The bike I tested has a nice build kit, as shown below, but it’s nothing overly fancy. One might expect it to be quite heavy with the Pinion. However, at 27.5 pounds (12.47 kilograms) as specced, the Dérive isn’t overly bloated by any means. The Titanium frame clearly offsets the weight of the gearbox. Comparing it to a few of the steel hardtails we’ve reviewed lately, the Viral is the lightest, and would still come close to getting that title even if it had a standard Fox 34, which would increase the overall weight by about two pounds (or one kilogram). For reference, the Cotic SolarisMax tipped the scales at 29.7 pounds, the Pipedream S5 came in at 28.6 pounds with carbon wheels and a svelte build kit, and the Chromag Surface Voyager weighed over 32 pounds. Granted, this isn’t an apples-to-apples comparison; all three of those bikes are steel and a size large frame. However, it still shows that the Dérive isn’t overweight with the Pinion.
FRAME: Viral Derive, Size Medium
FORK: Viral Carbon BOOST MTB Fork / 2019 FOX Factory Stepcast 34
WHEELS (RIMS/SPOKES): Viral 38i 27.5″ with Onyx rear, SP Dynamo front
FRONT TIRE: Schwalbe Rocket Ron 27.5 2.8″
REAR TIRE: Schwalbe Rocket Ron 27.5 x 2.8″
CRANKSET: Pinion, 170mm
DRIVETRAIN: Pinion P1.9
BOTTOM BRACKET: N/A
HANDLEBAR: Salsa Guide 35.0
GRIPS: Ergon Ga2
HEADSET: Chris King dropset IS41 upper/ IS52 lower headset bearings
BRAKES: SRAM G2 RSC
SADDLE: Ergon SM Mens
SEATPOST: 31.6mm, 150mm KS Lev-ci Carbon
The Pinion Gearbox
If you missed our review of the Pinion, find that here. It provides a pretty thorough overview of the drivetrain. It was clear that Steve understood the Pinion benefits even if the majority of the bike industry has brushed it off. As I mentioned in the review, the Derive is pecifically engineered around the gearbox. Steve points out that the frame alignment is crucial for the bottom bracket to be accurately aligned with the rear hub axis. Because of this, he does things a bit differently from many other Pinion frame builders by using a cast piece of titanium that’s CNC’d to insure proper fitment with the Pinion gearbox. Steve mentions that some others are “just making a plate and then welding on threaded barrels to that plate for Pinion mounts.” For what it’s worth, when I swapped the Pinion from the 9- to the 12-speed and back to the 9-speed, it indeed was a perfect fit, making it very easy to install and uninstall the gear box.
After riding with the Pinion over a few months, it’s been rather eye-opening to try something completely different. Yes, there is a bit of efficiency loss, and it’s heavy and expensive, but you can’t ignore the fact that it’s very durable, relatively maintenance free, and has an incredible gear range.
While out Bikepacking
As opposed to the Viral Skeptic, which is their more aggressive hardtail built around a 150mm fork, the Dérive is well-suited for bikepacking. Outside of a pretty balanced geometry with ample tire clearance, the frame comes with rear rack and fender mounts, two bottle mounts inside the triangle, and a three-pack mount on the downtube. It also has a set of bosses on the top tube for a direct-mount top tube bag.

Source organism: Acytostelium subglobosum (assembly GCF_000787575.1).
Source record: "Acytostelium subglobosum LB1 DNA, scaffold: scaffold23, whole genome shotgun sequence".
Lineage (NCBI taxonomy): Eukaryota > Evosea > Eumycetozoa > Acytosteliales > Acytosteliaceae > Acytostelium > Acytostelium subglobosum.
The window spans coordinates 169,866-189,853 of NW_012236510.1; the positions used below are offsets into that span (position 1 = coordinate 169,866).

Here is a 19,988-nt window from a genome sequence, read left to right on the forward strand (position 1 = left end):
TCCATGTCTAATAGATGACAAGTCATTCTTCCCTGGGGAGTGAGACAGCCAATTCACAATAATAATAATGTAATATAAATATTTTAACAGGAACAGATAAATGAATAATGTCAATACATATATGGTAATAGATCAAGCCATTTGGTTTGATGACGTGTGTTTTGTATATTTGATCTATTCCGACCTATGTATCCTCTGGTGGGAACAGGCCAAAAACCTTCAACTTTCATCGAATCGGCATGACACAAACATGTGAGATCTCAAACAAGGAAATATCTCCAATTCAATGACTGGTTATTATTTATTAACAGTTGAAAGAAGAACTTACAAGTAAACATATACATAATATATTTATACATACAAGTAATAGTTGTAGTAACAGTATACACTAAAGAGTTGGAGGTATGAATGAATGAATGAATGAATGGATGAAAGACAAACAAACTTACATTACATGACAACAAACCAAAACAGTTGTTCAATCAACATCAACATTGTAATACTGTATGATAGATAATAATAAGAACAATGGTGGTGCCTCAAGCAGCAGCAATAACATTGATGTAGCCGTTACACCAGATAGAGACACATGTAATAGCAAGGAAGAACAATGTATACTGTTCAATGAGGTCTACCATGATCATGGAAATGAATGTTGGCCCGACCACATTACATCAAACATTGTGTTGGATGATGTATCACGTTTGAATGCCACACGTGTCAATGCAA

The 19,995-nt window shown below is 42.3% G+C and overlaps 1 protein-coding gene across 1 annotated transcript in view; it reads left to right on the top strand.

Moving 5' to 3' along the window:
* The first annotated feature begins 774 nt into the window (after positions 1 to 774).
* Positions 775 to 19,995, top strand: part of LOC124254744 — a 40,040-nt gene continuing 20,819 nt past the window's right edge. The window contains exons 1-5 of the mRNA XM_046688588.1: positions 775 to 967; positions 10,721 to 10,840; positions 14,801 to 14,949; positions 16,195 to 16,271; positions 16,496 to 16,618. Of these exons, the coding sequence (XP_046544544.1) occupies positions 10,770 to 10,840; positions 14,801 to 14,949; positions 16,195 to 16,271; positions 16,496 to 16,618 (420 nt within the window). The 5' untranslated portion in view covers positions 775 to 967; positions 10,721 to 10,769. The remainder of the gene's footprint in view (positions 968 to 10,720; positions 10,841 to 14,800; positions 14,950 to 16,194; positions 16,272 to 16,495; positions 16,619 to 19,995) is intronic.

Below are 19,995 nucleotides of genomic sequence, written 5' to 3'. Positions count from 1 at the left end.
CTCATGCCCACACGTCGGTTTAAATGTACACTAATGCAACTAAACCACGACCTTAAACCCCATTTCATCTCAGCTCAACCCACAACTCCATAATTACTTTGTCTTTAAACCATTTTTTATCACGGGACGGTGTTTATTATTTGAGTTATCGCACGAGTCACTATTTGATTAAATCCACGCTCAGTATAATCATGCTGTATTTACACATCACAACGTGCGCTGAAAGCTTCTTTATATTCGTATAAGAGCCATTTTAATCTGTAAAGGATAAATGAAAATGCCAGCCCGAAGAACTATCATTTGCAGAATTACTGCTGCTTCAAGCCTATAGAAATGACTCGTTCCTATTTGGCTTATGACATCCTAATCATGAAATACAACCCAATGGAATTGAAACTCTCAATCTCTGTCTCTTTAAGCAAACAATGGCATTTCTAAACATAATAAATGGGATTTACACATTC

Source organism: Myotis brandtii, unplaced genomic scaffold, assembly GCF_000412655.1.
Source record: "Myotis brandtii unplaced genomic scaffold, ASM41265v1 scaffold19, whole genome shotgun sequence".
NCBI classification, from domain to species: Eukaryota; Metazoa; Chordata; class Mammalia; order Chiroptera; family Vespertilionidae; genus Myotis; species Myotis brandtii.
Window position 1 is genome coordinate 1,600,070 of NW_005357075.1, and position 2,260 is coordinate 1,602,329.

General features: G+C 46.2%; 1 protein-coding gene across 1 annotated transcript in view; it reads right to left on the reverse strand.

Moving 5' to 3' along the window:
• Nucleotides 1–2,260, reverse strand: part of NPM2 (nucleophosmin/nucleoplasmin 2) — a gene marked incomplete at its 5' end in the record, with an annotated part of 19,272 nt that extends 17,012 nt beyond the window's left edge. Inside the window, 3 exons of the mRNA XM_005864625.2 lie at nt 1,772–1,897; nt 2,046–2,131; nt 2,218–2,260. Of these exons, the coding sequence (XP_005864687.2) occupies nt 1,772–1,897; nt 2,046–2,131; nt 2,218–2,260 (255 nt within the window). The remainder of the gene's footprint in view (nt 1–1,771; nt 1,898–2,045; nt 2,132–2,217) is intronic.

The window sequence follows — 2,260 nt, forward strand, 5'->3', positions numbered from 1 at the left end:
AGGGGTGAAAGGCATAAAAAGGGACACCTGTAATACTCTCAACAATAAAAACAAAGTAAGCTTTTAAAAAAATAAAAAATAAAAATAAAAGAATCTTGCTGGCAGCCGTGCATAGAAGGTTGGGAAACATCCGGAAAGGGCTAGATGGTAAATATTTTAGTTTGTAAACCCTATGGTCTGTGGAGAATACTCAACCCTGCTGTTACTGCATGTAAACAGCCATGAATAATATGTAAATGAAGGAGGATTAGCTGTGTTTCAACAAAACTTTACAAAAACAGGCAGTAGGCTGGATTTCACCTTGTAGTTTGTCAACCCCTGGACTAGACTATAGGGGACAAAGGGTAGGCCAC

While the Pinion is heavier and may not have the mechanical efficiency as a derailleur-based drivetrain, that fact became less and less relevant when the Dérive was loaded up with gear. This bike is made to be loaded. It was extremely grounded and stable with bags and gear, and it almost breathes more life into the titanium tubeset. Paired with the 27.5+ tires, the bike is also quite confident and comfortable. Speaking of tires, the Viral Dérive was designed around 27.5 x 3.0″ tires, but it’s also capable of taking on 29er wheels and tires as well. Viral states it will likely fit 2.6″ wide trail tires, but the intended BB height might be affected too much. For that reason, they suggest a max tire size of 29 x 2.5″.
Riding photos by Andrew Opila
Although the size medium Viral Dérive has a relatively small front frame triangle, it’s still large enough for a stove, two liters of water, snacks, and a few smaller odds and ends. And if you opt for the carbon fork, it comes with three pack mounts on each side plus internal dynamo routing. For the record, I tested a pre-production fork that didn’t have fender mounts, but the current production model comes with them on the back of the crown and inside each fork leg. Overall, these options give you a great deal of flexibility when it comes to bikepacking, which is always welcome.
Viral Dérive frame kits retail for $4,795 and include a triple butted titanium frame, a Pinion C1.12 gearbox, CNC cranks, shifter, Gates CarbonDrive belt and cogs, a lockring tool, and the first year oil change for the gearbox. Colors for 2021 include the raw Ti shown here, and complete bikes can be built to suit any rider’s needs.
Model Tested: Viral Dérive, Size Medium
Actual Weight: 27.5 pounds (12.47 kg)
Place of Manufacture: Taiwan
Price: $4,795 (frame kit with Pinion)
Manufacturer’s Details: Viral.bike
Excellent, versatile trail and bikepacking-ready geometry that’s very grounded
Good ride quality that’s even better when loaded
Maintenance-free, reliable drivetrain
Loads of mounts and gear carrying options
Changing the chainstay length is complex
Locked into the Pinion gearbox (no singlespeed or tinkering)
Overall, If I was to imagine the perfect bike built around the Pinion gearbox, I feel like the Dérive is it. That said, you are absolutely paying for premium in the Pinon and a well-crafted titanium frameset. The Dérive frame kit starts at $4,795, which includes the gearbox, CNC cranks (which are more expensive), shifter, all of the mounting hardware, the lock ring tool, one oil change, and a spacer kit for the singlespeed rear cog to fit on a full-size cassette body.
Am I sold on the Pinion driver? Not entirely. But I also didn’t dislike it, and it makes sense if you are want simplicity and a long-lasting bike with minimal maintenance. The Dérive frame has a very comfortable, stable, and playful ride. It put me in a nice, ready position, allowing me to stay comfortably seated for technical and steep climbs yet instantly positioned to be on my game when the riding trended downhill. I was pleasantly surprised at how well it managed technical descents. I don’t often say I love a bike I review, but there is not much to hate about the Viral Dérive.